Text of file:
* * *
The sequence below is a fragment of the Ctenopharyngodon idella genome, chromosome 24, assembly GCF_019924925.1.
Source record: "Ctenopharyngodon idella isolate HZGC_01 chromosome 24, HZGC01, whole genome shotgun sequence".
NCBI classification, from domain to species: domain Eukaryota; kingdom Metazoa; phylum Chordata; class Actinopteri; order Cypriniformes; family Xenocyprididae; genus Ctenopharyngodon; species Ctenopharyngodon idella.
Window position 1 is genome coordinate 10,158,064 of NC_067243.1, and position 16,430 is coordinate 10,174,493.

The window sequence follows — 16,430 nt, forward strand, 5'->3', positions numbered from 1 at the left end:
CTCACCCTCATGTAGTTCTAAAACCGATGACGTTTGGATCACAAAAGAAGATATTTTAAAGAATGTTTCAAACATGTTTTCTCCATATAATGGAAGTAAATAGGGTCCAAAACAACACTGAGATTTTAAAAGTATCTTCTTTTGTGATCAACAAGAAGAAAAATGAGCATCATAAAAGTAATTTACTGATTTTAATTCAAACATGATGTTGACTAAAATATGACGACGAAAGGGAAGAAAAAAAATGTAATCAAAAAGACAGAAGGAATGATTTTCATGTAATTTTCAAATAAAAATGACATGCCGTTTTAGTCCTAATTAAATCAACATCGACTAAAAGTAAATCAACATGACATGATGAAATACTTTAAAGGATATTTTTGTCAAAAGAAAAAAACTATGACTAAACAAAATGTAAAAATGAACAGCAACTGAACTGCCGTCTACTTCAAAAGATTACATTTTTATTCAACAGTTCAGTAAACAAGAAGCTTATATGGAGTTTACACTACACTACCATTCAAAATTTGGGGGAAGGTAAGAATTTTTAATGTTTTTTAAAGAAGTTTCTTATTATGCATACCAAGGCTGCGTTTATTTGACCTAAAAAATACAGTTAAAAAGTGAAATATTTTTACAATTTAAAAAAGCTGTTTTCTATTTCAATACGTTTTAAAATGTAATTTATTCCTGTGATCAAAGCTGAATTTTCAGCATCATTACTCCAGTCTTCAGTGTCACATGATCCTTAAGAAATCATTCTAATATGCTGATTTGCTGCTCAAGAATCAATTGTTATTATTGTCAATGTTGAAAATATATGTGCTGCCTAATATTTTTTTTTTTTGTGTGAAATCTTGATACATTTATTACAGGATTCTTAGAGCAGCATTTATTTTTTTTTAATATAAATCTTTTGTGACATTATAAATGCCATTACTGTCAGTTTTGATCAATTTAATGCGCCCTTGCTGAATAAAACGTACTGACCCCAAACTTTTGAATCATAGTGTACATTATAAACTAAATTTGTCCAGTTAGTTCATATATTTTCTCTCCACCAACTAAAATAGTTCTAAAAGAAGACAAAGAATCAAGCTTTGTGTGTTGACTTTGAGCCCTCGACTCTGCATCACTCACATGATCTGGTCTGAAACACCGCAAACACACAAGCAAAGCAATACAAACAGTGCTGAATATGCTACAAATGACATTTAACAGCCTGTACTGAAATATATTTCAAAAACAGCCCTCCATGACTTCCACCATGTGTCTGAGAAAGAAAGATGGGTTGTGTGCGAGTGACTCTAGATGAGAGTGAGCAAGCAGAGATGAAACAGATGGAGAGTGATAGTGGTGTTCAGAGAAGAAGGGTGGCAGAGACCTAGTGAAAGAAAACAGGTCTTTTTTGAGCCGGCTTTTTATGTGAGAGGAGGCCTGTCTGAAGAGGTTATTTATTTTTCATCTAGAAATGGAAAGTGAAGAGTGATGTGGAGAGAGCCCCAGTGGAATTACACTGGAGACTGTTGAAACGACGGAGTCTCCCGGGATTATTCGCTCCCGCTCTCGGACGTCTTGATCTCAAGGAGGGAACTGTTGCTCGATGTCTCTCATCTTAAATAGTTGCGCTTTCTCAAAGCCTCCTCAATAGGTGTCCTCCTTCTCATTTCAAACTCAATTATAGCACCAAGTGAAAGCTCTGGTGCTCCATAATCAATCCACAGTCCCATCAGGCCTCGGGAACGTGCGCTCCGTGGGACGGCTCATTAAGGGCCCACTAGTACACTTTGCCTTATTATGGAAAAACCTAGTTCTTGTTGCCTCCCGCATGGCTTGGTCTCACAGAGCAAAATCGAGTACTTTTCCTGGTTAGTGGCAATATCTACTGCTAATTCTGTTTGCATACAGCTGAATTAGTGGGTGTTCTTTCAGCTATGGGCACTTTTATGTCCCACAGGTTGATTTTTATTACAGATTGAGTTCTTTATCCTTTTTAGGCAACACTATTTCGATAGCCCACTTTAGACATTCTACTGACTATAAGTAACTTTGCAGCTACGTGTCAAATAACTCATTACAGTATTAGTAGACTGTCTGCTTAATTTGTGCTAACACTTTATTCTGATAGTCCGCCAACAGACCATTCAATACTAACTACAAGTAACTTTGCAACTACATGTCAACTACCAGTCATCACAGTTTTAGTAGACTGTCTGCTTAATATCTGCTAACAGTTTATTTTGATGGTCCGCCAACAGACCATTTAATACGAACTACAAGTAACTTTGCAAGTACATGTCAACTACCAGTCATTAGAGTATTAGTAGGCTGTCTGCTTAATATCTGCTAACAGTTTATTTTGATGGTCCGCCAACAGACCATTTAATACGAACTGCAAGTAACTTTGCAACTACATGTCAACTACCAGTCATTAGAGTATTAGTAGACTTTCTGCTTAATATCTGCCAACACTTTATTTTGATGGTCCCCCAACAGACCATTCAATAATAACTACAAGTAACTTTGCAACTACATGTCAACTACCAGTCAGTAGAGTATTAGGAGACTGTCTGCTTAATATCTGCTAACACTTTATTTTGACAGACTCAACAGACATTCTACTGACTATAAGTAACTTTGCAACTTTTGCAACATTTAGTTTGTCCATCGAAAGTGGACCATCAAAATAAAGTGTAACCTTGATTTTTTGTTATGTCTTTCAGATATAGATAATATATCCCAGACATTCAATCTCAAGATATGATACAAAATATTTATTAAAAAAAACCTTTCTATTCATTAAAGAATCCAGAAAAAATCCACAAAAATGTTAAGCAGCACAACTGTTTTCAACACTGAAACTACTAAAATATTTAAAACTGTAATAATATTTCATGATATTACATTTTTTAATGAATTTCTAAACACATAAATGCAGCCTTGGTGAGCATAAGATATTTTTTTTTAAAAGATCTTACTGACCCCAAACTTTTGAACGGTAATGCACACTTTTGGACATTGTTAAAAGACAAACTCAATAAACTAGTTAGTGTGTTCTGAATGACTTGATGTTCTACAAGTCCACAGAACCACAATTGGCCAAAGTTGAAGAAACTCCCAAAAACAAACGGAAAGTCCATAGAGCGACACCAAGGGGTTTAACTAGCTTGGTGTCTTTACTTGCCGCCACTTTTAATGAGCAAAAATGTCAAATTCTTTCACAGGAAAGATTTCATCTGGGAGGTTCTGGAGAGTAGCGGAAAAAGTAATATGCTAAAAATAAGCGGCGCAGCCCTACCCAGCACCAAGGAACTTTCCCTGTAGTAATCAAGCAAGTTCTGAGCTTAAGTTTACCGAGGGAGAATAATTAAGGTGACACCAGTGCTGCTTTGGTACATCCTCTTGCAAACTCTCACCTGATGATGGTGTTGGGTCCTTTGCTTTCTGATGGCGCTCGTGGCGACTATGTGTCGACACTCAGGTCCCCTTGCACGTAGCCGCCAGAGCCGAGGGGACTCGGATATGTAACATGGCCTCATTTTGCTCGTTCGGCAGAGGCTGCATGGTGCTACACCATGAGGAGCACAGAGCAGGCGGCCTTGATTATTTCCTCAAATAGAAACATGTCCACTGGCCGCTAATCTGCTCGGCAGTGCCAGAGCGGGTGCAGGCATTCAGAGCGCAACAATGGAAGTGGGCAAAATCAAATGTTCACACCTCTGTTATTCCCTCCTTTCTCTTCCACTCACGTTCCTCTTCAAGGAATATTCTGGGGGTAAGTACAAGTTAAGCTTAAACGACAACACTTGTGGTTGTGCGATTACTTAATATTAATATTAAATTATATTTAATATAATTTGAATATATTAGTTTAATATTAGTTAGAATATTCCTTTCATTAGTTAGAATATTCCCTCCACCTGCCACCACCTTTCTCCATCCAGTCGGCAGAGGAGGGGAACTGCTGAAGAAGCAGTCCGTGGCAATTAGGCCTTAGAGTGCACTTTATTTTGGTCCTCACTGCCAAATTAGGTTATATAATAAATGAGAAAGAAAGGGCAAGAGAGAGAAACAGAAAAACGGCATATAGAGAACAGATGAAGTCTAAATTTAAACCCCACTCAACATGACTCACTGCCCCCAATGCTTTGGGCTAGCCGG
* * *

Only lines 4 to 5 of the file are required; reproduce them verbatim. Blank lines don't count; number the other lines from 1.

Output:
Window position 1 is genome coordinate 10,158,064 of NC_067243.1, and position 16,430 is coordinate 10,174,493.

The window sequence follows — 16,430 nt, forward strand, 5'->3', positions numbered from 1 at the left end: